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19/08/2020

South Downs sets out nature recovery plan

Words: Laura Edgar
South Downs National Park - Fulking Escarpment / South Downs National Park Authority

The South Downs National Park Authority and its partners have set out a masterplan that seeks to boost nature and drive a green economic recovery from Covid-19. 

The strategy aims to create a “connected network” of green infrastructure that makes havens for wildlife, supports local economies and helps mitigate climate change. It further intends to ensure that local people benefit from a better natural environment.

The authority has identified 12 areas across the South East region of the park, primarily on the edge or beyond the National Park’s boundaries, as key areas for long-term investment in green infrastructure, such as parks, rivers and streams, roadside verges, street trees and churchyards. 

The masterplan - People and Nature Network (PANN) - was produced in partnership with organisations including local authorities across Hampshire and Sussex, the RSPB, The Wildlife Trusts, The Woodland Trust, English Heritage and the Environment Agency.

The authority explained that PANN ties in with the government’s 25-year environment plan and acknowledges that  healthier natural environment will bring economic benefits to the region, like reducing the financial costs of health and social care. Green infrastructure will be encouraged to be set out in emerging planning policy and national and local funding will be sought to support the masterplan.

PANN also recognises that creating a healthier natural environment will also bring economic benefits for the region, including reducing the financial burden on health and social care, increasing visitor spending and increased desirability as a location for business.

The partnership will work towards its goals through a number of avenues, including encouraging green infrastructure in emerging planning policy, seeking more local and national funding and developing more community projects that help the environment.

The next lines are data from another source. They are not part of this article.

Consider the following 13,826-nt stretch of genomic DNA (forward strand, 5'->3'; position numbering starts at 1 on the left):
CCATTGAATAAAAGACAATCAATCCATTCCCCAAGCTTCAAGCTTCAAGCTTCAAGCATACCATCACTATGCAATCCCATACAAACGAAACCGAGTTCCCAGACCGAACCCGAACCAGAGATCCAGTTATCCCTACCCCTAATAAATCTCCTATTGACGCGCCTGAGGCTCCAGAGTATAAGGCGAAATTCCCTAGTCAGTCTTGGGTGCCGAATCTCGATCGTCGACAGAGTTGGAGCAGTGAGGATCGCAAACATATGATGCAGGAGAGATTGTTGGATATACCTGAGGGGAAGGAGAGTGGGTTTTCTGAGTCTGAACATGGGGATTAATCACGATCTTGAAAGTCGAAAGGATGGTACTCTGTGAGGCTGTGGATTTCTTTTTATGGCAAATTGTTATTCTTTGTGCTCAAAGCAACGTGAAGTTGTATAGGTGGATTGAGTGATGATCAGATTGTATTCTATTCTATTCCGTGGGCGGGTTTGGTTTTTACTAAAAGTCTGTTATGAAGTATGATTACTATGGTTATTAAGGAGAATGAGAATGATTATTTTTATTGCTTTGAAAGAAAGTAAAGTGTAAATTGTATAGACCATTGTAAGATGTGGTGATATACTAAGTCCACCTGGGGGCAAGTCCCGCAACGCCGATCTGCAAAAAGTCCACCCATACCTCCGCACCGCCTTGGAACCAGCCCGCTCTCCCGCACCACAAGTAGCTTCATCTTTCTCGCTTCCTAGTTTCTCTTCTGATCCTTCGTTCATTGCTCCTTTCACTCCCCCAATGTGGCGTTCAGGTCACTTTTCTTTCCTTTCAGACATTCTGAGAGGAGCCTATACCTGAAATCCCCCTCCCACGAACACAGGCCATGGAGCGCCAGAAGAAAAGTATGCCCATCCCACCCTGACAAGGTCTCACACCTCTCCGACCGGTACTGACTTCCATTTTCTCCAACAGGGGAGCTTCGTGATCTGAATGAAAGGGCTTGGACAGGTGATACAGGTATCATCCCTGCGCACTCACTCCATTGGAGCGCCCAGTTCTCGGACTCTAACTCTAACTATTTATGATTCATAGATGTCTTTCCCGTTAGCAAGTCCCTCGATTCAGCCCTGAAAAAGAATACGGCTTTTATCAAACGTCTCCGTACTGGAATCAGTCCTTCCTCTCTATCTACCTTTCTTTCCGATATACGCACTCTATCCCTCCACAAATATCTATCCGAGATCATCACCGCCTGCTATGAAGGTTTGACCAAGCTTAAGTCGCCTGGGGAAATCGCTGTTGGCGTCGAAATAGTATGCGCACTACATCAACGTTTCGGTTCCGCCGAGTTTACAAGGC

Andrew Lee, director of countryside policy and management for the South Downs National Park Authority, explained that the ethos behind the strategy is that nature is working invisibly, every day, to keep the environment healthy for both wildlife and people, and it provides clean water, fresh air, food to eat, and tranquil places to enjoy. 

“Yet we can never take it for granted as our natural environment is sadly under threat from climate change and global biodiversity decline, together with the fact that we’re living in one of the most crowded parts of the UK.

“Nature doesn’t recognise administrative boundaries and that’s why the People and Nature Network is such a vital piece of work – laying out our collective long-term ambition, at both a regional and national level, to promote more green infrastructure. That could be creating a wildflower meadow in an urban area, improving the greenery along a canal, laying a hedgerow or planting more street trees.

“Every bit of this interconnected green network plays its part in supporting wildlife and also our communities, whether that be through boosting the tourism economy or just being an uplifting space for people to enjoy the natural world.

“We have this amazing natural space in the national park, but its benefits don’t stop at the designation boundary. This plan aims to make space for nature in urban as well as rural environments and create links with the national park which already has over 1,000 nature conservation areas.”

Ian Phillips, chair of the South Downs National Park Authority, added: “The Covid-19 pandemic has seen people from all areas reconnect with nature, giving many a new appreciation of how just valuable it is to our health and wellbeing. Now is the time to make the most of this renewed enthusiasm and start creating a better future for both people and nature. This is the start of that journey and together we can make a difference.”

The People and Nature Network report can be found here on the national park authority website.

Image credit | South Downs National Park Authority

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